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Thread: Planing painted wood

  1. #1
    Join Date
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    Planing painted wood

    I have a good amount, +\- 75BF, of 1x6 lumber 96Ē that is painted. Itís 30+ years old and itís likely construction type wood, likely pine as I can see knots through the paint. Iíd like to salvage it. Also, given its age there may be some nice old growth boards in there.

    I know it will ruin my blades, but is there any other risk involved? I plan on holding on it it until itís time for new blades and just running it through. I have a dewalt 735 and Iíve already flipped my blades once. Is there any other risk to my planer other than ruining the blades? Iím not interested in using paint stripper or sanding or anything like that. Thanks

  2. #2
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    If it is old enough, it could be lead-based paint. If it is, planing it will put lead dust in the air. Inhaling lead is very bad for you.

  3. #3
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    Thank you, didn’t even think of that. Even worse now that you say that, I’d bet there are several coats of paint on there too.

    Well, any other ideas for it rather than throwing it away. If I were to say, cut it with a miter saw to make something for outdoor use, does that create enough dust to be dangerous? Just hate to throw it away.

  4. #4
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    I would also worry about embedded nails too. I don't recall when the ban on lead paint was implemented, but I believe it was back in the 70's. Not too sure on that. If the wood is 30ish years old you may be safe, but why take the risk? Construction lumber iis quite inexpensive compared to hardwoods and it may not be worth the risk. But if your like me, I hate throwing any wood away.
    SWE

  5. #5
    Not sure if the paint dust would get ground into the rollers in addition to the other issues others posted. IMO, the juice ain't worth the squeeze. Maybe you can find another use for it.

    My 2 cents.
    Last edited by Ron Citerone; 02-14-2019 at 7:24 AM.

  6. #6
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    If the salvaged is thick enough I use a bandsaw and rip off the painted faces. Sometimes I rip off the top and bottom edges to save the blade a little.
    Aj

  7. #7
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    I would first get a lead paint test stick and test it. If it's lead based paint, just sent it to the landfill.
    If I wanted to get the paint off the surface with a machine, it would be the jointer, and not the planer, I'd use. Same result, but blades and clean up on a jointer are a lot easier than a planer, so is installing and setting a new blade set. That paint is going to get into everything on a planer.
    "The first thing you need to know, will likely be the last thing you learn." (Unknown)

  8. #8
    Join Date
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    After checking for lead, I would rent a floor edge sander and some 20 grit disks. HD here in Ottawa, Canada, has them. Once all the paint is removed, you could plane them to get them ready for future projects.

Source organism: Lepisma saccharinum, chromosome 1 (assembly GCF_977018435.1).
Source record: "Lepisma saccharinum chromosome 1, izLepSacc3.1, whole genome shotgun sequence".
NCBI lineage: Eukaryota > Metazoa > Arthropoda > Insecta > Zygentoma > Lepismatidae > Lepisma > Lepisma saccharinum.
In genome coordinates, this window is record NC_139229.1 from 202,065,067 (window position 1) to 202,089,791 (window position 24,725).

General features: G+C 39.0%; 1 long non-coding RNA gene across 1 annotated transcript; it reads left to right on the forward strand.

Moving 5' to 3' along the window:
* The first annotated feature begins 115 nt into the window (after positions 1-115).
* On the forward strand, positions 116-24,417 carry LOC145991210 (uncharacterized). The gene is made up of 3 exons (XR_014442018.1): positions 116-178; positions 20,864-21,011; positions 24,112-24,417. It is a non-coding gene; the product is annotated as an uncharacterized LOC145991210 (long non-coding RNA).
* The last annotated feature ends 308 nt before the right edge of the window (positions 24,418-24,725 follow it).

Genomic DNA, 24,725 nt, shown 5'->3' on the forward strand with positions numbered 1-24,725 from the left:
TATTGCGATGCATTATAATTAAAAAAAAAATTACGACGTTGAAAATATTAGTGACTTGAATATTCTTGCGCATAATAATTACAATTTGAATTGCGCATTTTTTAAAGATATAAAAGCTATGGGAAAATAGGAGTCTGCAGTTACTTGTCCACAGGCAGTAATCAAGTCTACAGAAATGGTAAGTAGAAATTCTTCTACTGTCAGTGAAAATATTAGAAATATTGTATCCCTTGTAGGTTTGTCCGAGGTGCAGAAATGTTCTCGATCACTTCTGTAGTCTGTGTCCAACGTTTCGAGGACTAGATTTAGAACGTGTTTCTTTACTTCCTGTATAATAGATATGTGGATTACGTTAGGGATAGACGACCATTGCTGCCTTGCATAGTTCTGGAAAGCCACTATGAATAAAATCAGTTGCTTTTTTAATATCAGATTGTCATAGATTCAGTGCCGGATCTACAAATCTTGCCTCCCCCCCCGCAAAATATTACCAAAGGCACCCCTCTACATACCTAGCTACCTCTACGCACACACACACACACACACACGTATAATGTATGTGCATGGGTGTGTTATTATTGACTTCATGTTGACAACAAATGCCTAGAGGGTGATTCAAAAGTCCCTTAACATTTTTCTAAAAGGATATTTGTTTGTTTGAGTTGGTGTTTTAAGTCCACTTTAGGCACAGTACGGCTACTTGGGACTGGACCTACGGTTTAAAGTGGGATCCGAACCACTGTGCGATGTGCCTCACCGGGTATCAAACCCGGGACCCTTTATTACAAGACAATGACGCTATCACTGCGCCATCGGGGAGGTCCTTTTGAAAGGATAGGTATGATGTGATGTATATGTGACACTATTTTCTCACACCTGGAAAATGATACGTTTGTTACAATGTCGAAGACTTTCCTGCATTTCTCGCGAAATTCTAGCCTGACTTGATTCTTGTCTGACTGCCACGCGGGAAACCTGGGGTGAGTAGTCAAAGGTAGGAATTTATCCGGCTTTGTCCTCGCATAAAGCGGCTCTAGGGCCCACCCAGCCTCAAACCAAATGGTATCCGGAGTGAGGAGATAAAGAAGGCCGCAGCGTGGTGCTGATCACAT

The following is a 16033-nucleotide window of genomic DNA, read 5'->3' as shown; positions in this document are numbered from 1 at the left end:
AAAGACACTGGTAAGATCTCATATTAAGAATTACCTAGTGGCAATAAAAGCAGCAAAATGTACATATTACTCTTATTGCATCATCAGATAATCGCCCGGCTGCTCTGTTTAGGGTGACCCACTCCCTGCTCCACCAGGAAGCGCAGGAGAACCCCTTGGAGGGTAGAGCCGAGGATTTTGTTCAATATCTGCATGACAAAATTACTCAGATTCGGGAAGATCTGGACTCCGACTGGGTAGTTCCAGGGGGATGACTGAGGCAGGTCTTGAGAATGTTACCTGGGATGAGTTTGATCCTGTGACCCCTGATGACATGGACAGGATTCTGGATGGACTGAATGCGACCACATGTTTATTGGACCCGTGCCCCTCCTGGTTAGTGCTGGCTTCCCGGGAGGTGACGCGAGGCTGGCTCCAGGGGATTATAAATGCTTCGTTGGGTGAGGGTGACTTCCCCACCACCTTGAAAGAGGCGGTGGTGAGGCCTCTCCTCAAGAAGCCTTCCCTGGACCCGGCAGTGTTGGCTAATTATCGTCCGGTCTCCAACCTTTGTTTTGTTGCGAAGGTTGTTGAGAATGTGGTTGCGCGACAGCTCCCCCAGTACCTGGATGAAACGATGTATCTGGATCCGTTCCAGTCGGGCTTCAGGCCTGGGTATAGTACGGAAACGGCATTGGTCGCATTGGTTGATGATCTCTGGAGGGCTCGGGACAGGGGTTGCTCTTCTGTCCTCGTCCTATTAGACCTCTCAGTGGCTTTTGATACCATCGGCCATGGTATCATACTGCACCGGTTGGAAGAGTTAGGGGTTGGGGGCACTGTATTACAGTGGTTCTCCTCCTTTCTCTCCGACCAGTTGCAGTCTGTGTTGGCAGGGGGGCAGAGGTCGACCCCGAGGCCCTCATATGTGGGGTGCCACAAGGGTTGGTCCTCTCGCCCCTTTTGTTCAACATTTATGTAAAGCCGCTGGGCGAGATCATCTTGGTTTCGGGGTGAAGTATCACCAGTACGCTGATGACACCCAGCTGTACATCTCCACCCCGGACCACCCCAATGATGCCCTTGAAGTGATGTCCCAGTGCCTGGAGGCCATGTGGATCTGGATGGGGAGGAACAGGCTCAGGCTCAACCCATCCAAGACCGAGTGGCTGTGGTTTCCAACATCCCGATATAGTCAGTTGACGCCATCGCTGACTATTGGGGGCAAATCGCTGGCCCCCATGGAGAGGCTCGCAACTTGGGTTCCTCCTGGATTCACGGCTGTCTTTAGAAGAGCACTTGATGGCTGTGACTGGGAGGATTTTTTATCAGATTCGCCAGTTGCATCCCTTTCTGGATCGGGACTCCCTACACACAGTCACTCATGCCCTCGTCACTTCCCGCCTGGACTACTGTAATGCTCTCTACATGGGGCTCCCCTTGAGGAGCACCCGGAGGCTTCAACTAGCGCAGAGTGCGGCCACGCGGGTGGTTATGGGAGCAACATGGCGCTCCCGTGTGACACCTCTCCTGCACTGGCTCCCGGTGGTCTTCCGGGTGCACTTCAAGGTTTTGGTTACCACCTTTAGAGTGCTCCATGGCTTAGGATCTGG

Grant
    Ottawa ON

  9. #9
    I would only use that in its current state. It's not worth the effort.

  10. #10
    Quote Originally Posted by Mike Cutler View Post
    I would first get a lead paint test stick and test it. If it's lead based paint, just sent it to the landfill.
    If I wanted to get the paint off the surface with a machine, it would be the jointer, and not the planer, I'd use. Same result, but blades and clean up on a jointer are a lot easier than a planer, so is installing and setting a new blade set. That paint is going to get into everything on a planer.
    Lead-based paint was supposedly banned in the US in 1978, but some rapscallions may have used leftover cans after that, so you should test. Also test for metal.

    Assuming no lead, the best way of getting the paint off is with a Festool Rotex sander, it's delightfully fast for this sort of thing (do it outside and wear a mask, and hold on tight.) Save the surfacing for later.

  11. #11
    Both of the Borgs carry lead test kits. You may need to ask to find them.

  12. #12
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    The house was built in 1986, so shouldn’t be lead paint. I gave up on the idea but then I cross cut the end ofone board and even though it looks like pine or something it looks a whole lot better than what you buy at the borg now. Now I have to decide what to do again.
    EE4220DC-D8DC-4AA7-AB3C-8CC8B3DB1B03.jpg

  13. #13
    Join Date
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    MT
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    What about a handheld power planer? The one I have has disposable blades. Could get through the paint with that and then run through planer. Is the wood 4/4 or 3/4? Might not be enough there to do a whole lot with if you plane it. Sander might be a better idea if you are really determined to save it.
    Regards,

    Kris

  14. #14
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    It does look good Zac I’d try to salvage it too. Riftsawn pine it’s worth a look.
    Plane it !
    Aj

  15. #15
    Before you get too far, clean up a couple board feet and work with it to make sure you like it enough to do the rest. From the picture, it looks like either vertical grain fir (mostly vertical at least) or one of those hard pines from the South. Both of those woods can be quite hard and not easy to work with. Note that some people really like those woods, but not everyone does.

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